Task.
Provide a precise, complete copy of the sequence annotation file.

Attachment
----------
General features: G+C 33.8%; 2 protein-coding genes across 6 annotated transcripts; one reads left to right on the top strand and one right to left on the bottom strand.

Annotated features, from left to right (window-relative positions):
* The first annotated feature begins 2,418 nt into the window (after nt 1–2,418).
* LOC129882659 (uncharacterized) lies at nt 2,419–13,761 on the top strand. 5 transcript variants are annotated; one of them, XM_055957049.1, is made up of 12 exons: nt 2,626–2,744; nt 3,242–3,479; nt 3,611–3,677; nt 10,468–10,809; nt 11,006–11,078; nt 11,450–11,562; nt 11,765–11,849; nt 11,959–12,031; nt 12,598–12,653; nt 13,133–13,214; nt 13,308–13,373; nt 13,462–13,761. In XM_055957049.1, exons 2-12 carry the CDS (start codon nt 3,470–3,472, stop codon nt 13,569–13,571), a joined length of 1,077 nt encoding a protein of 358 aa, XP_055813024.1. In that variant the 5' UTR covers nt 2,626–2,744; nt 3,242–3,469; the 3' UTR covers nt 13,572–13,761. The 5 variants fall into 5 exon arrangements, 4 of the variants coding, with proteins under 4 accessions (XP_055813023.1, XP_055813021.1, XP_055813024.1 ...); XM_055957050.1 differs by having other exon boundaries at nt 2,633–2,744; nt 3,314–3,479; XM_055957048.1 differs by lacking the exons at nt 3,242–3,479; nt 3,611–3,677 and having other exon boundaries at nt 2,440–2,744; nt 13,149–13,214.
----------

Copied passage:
General features: G+C 33.8%; 2 protein-coding genes across 6 annotated transcripts; one reads left to right on the top strand and one right to left on the bottom strand.

Annotated features, from left to right (window-relative positions):
* The first annotated feature begins 2,418 nt into the window (after nt 1–2,418).
* LOC129882659 (uncharacterized) lies at nt 2,419–13,761 on the top strand. 5 transcript variants are annotated; one of them, XM_055957049.1, is made up of 12 exons: nt 2,626–2,744; nt 3,242–3,479; nt 3,611–3,677; nt 10,468–10,809; nt 11,006–11,078; nt 11,450–11,562; nt 11,765–11,849; nt 11,959–12,031; nt 12,598–12,653; nt 13,133–13,214; nt 13,308–13,373; nt 13,462–13,761. In XM_055957049.1, exons 2-12 carry the CDS (start codon nt 3,470–3,472, stop codon nt 13,569–13,571), a joined length of 1,077 nt encoding a protein of 358 aa, XP_055813024.1. In that variant the 5' UTR covers nt 2,626–2,744; nt 3,242–3,469; the 3' UTR covers nt 13,572–13,761. The 5 variants fall into 5 exon arrangements, 4 of the variants coding, with proteins under 4 accessions (XP_055813023.1, XP_055813021.1, XP_055813024.1 ...); XM_055957050.1 differs by having other exon boundaries at nt 2,633–2,744; nt 3,314–3,479; XM_055957048.1 differs by lacking the exons at nt 3,242–3,479; nt 3,611–3,677 and having other exon boundaries at nt 2,440–2,744; nt 13,149–13,214.